When Keith left that study, quaint and old-fashioned as were it and its occupant, he felt as though he had been in a rarer atmosphere. He had not dreamed that such a man could be found in a great city. He seemed to have the heart of a boy, and Keith felt as if he had known him all his life. He asked Gordon to return and dine with him, but Gordon had a vision of sitting beside Alice Yorke at dinner that evening and declined.
KEITH IN NEW YORK
Keith and Norman Wentworth had, from time to time, kept up a correspondence, and from Dr. Templeton’s Keith went to call on Norman and his mother.
Norman, unfortunately, was now absent in the West on business, but Keith saw his mother.
The Wentworth mansion was one of the largest and most dignified houses on the fine old square—a big, double mansion. The door, with its large, fan-shaped transom and side-windows, reminded Keith somewhat of the hall door at Elphinstone, so that he had quite a feeling of old association as he tapped with the eagle knocker. The hall was not larger than at Elphinstone, but was more solemn, and Keith had never seen such palatial drawing-rooms. They stretched back in a long vista. The heavy mahogany furniture was covered with the richest brocades; the hangings were of heavy crimson damask. Even the walls were covered with rich crimson damask-satin. The floor was covered with rugs in the softest colors, into which, as Keith followed the solemn servant, his feet sank deep, giving him a strange feeling of luxuriousness. A number of fine pictures hung on the walls, and richly bound books lay on the shirting tables amid pieces of rare bric-a-brac.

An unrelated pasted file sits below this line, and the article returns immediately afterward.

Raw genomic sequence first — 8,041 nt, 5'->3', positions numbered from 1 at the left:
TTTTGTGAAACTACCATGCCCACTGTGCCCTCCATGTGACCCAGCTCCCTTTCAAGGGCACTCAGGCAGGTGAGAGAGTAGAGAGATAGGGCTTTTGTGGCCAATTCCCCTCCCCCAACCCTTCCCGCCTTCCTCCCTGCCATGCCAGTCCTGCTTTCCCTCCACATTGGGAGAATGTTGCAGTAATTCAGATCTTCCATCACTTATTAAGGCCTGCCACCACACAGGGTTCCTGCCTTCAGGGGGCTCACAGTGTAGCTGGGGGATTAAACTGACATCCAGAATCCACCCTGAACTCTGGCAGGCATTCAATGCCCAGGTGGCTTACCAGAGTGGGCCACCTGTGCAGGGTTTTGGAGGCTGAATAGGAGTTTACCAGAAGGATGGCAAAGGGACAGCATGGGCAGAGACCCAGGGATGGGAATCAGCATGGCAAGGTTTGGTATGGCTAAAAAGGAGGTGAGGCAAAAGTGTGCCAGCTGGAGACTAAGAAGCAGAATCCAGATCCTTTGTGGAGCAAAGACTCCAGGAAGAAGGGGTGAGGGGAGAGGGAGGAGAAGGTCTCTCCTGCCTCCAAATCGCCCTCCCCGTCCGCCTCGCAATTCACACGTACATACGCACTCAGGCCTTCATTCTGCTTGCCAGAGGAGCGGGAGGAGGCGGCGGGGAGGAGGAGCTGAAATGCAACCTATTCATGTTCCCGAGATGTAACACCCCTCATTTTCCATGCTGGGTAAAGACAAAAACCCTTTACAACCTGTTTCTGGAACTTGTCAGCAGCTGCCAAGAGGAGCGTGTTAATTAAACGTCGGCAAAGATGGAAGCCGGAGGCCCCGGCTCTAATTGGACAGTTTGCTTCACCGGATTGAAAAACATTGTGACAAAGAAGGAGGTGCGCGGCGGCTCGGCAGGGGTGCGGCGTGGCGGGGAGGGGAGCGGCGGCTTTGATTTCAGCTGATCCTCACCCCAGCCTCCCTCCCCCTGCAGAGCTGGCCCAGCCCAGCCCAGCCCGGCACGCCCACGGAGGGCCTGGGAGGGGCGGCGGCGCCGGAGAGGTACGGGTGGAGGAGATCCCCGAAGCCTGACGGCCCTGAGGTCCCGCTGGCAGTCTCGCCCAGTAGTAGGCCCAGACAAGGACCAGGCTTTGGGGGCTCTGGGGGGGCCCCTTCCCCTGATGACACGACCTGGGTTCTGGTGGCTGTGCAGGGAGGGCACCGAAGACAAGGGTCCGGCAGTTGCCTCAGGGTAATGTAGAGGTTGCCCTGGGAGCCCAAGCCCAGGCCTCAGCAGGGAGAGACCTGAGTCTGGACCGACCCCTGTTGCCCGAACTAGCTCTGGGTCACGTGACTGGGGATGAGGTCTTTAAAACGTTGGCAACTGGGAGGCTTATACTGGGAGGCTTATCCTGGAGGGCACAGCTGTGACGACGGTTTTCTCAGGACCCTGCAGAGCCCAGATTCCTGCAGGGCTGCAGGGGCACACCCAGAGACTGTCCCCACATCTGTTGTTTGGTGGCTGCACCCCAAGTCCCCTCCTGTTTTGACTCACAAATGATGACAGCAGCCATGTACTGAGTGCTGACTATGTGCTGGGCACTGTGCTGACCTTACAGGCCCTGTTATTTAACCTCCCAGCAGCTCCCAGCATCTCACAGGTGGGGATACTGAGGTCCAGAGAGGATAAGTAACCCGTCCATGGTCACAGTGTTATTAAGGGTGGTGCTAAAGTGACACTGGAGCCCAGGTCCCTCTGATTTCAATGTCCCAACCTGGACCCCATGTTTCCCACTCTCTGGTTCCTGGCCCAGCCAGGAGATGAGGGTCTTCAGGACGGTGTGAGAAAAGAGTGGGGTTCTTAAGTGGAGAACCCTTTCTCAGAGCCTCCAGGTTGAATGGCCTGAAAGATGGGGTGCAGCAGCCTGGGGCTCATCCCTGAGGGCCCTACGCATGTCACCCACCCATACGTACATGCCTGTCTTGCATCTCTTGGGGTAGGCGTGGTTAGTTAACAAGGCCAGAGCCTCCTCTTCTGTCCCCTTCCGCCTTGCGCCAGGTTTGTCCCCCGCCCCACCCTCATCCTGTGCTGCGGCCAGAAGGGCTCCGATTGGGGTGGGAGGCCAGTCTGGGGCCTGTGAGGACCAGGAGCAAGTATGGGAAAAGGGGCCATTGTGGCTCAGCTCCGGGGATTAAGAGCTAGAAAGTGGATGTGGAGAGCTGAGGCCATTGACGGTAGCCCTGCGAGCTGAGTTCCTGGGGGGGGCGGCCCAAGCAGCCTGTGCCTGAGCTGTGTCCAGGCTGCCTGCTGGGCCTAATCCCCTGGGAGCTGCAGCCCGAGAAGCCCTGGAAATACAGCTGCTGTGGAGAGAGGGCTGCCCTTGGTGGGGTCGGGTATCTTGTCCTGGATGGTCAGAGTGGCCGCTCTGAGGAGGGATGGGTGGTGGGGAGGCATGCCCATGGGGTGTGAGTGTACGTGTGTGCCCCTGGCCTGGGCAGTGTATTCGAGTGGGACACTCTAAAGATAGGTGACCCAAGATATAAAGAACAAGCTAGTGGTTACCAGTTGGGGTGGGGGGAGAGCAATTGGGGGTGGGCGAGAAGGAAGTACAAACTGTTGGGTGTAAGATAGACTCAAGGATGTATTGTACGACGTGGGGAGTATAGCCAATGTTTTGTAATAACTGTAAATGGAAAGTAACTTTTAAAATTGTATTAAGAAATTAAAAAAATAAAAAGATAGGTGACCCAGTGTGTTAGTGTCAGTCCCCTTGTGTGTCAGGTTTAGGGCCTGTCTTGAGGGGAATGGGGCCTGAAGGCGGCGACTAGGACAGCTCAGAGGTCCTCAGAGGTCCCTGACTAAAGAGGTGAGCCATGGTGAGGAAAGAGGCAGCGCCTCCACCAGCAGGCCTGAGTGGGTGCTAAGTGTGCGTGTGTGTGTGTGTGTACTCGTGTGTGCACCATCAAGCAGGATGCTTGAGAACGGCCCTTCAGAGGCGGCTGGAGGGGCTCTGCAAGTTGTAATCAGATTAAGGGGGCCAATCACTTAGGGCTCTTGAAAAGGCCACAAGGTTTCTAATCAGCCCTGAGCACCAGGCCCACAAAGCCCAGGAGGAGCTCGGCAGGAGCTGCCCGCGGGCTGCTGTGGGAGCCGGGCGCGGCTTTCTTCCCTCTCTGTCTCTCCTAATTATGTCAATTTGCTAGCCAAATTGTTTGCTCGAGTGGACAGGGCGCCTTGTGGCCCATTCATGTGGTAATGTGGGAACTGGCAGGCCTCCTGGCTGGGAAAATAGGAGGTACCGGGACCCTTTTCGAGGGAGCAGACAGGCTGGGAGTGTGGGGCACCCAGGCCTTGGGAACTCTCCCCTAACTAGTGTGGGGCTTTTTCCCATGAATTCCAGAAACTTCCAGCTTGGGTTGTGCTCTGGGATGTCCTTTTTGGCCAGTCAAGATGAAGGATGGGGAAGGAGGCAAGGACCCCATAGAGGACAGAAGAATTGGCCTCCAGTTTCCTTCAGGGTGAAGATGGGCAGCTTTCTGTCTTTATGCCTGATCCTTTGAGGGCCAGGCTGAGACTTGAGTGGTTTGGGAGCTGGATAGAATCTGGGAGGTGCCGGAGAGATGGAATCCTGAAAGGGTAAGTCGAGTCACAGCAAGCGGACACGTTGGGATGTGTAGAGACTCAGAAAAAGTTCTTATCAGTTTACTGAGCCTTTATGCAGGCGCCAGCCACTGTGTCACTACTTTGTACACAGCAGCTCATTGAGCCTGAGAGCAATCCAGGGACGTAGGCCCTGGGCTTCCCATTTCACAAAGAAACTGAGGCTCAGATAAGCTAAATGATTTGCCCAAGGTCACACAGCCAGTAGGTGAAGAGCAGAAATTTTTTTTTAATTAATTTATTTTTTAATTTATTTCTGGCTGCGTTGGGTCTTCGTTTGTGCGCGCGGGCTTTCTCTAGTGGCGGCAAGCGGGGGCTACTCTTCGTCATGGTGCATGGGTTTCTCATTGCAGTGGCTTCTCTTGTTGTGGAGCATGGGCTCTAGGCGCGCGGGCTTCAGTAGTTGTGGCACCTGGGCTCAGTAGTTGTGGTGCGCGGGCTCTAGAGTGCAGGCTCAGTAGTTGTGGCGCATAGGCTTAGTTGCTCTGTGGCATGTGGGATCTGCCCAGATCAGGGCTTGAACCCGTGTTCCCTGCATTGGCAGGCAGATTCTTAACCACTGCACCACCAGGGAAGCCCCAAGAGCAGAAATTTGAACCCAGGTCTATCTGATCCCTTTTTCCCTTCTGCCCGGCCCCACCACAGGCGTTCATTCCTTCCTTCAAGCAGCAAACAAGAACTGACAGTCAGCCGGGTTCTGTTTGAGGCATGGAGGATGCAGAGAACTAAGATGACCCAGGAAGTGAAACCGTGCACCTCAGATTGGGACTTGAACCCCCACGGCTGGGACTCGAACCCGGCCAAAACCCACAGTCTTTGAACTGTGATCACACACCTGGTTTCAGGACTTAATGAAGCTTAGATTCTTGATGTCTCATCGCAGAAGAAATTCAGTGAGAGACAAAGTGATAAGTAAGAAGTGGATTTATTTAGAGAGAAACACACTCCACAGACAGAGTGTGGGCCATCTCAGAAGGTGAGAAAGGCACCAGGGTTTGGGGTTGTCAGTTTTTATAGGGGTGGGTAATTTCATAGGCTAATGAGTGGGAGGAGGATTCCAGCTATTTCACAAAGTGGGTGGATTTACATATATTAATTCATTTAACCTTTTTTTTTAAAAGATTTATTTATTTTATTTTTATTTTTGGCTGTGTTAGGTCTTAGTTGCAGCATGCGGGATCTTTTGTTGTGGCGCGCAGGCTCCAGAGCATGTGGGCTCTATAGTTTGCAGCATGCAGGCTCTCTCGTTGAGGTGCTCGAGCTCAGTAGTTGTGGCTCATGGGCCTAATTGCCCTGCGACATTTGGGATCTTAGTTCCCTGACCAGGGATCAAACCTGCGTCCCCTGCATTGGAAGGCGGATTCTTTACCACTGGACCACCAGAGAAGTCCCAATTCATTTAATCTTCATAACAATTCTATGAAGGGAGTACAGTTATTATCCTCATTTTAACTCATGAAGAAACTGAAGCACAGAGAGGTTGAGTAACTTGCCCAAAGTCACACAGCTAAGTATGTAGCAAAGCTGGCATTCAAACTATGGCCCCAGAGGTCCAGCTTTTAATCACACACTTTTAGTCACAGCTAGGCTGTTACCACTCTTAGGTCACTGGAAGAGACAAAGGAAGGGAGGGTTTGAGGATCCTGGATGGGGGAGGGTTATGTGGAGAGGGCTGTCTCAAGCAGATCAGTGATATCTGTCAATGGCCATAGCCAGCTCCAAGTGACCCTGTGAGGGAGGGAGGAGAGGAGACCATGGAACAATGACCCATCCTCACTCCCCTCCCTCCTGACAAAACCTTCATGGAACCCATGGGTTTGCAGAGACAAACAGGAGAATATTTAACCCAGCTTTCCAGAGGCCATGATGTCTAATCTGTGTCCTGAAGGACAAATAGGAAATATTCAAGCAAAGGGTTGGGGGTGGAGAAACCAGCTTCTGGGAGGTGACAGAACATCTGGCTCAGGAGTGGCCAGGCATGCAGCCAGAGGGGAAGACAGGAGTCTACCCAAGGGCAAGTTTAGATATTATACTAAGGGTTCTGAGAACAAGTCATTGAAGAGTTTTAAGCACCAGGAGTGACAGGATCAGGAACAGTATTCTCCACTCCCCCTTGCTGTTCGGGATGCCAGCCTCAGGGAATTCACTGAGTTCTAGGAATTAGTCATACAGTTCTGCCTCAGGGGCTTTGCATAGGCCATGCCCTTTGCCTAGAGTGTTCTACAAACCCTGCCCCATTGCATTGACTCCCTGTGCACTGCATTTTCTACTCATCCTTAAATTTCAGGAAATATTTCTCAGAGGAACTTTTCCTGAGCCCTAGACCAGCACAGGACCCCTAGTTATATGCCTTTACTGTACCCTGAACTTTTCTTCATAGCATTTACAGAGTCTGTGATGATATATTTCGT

This was the impression received from the only glance he had time to give the room. The next moment a lady rose from behind a tea-table placed in a nook near a window at the far end of the spacious room. As Gordon turned toward her she came forward. She gave him a cordial hand-shake and gracious words of welcome that at once made Keith feel at home. Turning, she started to offer him a chair near her table, but Keith had instinctively gone behind her chair and was holding it for her.
“It is so long since I have had the chance,” he said.
As she smiled up at him her face softened. It was a high-bred face, not always as gentle as it was now, but her smile was charming.
“You do not look like the little, wan boy I saw that morning in bed, so long ago. Do you remember?”
“I should say I did. I think I should have died that morning but for you. I have never forgotten it a moment since.” The rising color in his cheeks took away the baldness of the speech.
She bowed with the most gracious smile, the color stealing up into her cheeks and making her look younger.
“I am not used to such compliments. Young men nowadays do not take the trouble to flatter old ladies.”